Art for amateurs
An art appreciation workshop for adults hopes to dispel the notion that art is only for snobs, while also getting you to look at iconic paintings in a new light
Marc Chagall, Over the Town, 1918
The director of the Louvre, where collections span from 6th century BC to the 19th century AD, once estimated that 80 per cent of the museum’s visitors come there to see just one thing - the Mona Lisa. However, Leonardo da Vinci’s masterpiece is considered overrated and unremarkable by some. Why, then, has it captured the imagination of artists over time, with everyone from Salvador Dalí to Andy Warhol adapting it in their own works?
Edgar Degas, The Dance Class, 1874
To understand what makes a painting iconic, sign up for Art of Looking, a Western art appreciation workshop for those aged 16 and above, organised by Flying Tricycle, which aims to conduct out-of-the-box art and design workshops. Co-founder Madhumita Srivastava will conduct the workshop, comprising seven two-hour sessions.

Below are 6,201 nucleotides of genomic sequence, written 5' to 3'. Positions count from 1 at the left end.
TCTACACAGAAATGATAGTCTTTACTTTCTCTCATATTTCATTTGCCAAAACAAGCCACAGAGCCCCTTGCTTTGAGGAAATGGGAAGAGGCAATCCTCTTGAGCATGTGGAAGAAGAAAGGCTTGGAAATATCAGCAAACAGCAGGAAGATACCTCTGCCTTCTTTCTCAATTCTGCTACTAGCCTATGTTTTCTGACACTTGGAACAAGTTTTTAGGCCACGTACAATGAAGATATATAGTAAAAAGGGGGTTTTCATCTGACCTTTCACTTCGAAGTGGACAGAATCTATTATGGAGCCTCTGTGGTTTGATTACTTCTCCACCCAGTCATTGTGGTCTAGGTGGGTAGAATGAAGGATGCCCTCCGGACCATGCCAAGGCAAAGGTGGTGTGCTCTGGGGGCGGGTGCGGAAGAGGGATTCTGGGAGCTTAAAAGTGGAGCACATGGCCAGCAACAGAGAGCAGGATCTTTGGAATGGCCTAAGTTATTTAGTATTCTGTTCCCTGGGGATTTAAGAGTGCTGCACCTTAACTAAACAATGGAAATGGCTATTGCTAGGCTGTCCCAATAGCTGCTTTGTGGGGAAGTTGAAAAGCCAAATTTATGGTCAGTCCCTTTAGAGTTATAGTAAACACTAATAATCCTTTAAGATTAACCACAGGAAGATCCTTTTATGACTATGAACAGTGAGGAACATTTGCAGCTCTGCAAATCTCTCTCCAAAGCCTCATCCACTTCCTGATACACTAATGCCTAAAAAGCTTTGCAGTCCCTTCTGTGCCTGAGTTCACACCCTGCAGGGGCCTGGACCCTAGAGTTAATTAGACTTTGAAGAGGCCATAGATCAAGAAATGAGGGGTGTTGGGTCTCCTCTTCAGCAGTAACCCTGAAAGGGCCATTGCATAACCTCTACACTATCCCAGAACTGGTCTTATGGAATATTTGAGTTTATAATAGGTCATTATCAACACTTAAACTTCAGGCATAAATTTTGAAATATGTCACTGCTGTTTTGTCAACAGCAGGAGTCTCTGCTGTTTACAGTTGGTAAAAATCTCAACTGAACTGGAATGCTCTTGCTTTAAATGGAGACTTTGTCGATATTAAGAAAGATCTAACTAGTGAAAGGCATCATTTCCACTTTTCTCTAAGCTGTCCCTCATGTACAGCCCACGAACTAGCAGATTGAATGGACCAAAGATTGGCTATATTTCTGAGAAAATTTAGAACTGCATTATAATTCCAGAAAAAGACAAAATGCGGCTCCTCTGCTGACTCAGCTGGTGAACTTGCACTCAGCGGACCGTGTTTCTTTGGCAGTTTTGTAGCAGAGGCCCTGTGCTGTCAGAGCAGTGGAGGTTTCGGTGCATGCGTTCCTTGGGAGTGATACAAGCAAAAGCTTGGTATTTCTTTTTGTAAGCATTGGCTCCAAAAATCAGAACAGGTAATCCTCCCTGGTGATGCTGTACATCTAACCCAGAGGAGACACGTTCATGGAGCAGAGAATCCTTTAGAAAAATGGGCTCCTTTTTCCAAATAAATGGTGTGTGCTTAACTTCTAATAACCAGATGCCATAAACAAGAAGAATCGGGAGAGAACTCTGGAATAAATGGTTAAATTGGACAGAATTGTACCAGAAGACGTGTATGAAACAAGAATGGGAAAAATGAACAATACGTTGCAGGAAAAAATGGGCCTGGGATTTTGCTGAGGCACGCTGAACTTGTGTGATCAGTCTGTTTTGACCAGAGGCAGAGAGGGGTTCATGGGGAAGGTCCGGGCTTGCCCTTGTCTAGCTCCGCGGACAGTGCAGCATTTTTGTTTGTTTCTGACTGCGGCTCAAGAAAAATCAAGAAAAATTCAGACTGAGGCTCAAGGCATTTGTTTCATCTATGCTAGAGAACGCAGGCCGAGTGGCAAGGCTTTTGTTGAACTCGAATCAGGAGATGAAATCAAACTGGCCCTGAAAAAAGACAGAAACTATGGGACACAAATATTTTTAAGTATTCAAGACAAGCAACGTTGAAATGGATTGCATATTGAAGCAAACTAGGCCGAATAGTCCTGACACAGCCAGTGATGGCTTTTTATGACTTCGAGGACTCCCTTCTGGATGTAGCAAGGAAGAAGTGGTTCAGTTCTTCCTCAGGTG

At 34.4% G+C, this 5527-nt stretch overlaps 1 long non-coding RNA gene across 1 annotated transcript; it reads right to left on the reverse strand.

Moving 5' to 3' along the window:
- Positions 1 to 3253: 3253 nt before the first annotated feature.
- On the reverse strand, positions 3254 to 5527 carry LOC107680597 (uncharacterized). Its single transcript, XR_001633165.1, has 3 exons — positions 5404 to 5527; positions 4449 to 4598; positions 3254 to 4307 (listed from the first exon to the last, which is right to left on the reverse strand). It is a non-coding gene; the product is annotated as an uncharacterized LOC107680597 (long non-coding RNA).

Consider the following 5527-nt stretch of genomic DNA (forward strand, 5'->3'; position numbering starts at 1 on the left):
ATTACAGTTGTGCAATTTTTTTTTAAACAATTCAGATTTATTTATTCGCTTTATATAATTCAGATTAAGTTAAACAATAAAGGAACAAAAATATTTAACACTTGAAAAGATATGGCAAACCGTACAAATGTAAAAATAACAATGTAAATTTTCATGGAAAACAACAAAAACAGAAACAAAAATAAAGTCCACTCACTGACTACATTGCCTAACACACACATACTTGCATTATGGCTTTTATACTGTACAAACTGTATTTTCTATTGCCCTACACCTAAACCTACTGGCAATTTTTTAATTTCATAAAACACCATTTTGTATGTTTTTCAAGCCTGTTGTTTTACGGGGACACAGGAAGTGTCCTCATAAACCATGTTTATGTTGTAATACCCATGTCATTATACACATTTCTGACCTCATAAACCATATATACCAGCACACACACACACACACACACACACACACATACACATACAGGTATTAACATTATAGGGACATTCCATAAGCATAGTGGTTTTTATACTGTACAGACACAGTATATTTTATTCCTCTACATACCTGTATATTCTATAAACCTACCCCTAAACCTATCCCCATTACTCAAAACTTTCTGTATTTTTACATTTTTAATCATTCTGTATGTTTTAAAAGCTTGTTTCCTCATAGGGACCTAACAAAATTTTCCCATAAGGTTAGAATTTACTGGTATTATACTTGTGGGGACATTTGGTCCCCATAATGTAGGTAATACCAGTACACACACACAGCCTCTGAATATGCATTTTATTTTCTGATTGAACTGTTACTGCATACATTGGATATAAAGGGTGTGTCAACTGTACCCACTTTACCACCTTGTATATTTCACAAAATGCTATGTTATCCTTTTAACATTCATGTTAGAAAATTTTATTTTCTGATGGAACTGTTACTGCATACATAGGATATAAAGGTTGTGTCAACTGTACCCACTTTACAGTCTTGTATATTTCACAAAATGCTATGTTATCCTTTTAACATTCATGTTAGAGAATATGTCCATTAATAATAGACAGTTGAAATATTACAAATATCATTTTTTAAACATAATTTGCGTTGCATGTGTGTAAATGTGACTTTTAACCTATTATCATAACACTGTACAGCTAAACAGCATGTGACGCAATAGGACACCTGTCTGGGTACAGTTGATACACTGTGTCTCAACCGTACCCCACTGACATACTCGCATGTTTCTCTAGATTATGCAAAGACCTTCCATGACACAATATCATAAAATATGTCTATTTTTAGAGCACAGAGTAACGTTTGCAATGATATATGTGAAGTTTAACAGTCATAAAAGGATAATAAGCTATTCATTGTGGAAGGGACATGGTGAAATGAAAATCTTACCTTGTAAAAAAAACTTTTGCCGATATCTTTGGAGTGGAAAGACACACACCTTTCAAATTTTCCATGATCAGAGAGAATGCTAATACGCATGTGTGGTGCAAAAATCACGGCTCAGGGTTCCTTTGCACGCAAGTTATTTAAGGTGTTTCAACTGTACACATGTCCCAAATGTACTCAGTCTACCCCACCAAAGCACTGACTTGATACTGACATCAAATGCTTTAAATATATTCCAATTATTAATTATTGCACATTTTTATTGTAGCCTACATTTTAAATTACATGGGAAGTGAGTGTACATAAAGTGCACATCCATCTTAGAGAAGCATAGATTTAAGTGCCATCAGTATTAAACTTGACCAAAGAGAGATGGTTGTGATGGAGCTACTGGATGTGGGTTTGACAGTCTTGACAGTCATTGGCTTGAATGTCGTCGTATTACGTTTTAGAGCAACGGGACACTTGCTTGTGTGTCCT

“It’s important to understand the context behind a painting - the time during which it was made, and how it may have come about as a reaction to something else,” shares Srivastava, who holds a Masters in Architecture from the University of Michigan, and a Masters in Fine Art (Design and Technology) from Parsons School of Design, New York.
Participants will be taken through works by Michelangelo, Van Gogh, Renoir, Picasso, Frida Kahlo, and Andy Warhol, among others. The aim is to take a look at a variety of styles, media, genres and techniques, from the Renaissance era right up to the 1980s.
The workshop will involve freewheeling discussions where she will help participants interpret their feelings about a piece of art, and form an opinion about it. “This is not a history lesson. In each session, I’ll bombard you with a slideshow of around 80 artworks. We’ll stop at a few iconic pieces to talk about why we like or don’t like them, and why they’re important. When you see all the pieces in one go, you’ll start noticing a pattern to them,” she believes.
The sessions will conclude with a visit to an art gallery. Here, Srivastava hopes to strike up a hot debate. “Every person notices different elements in a painting. In fact, the more abstract a piece is, the more interpretations you’ll get.”
She adds that she wants to rid people of the intimidation that often accompanies art. “We feel like we need to have a degree to understand art. But art is subjective - it’s about how it makes you feel.”
From: March 20 to April 13 (Mondays and Thursdays) TIME 10 am to 12 pm
At: Kids Club, 11th Road, Khar (W)
Cost: Rs 6000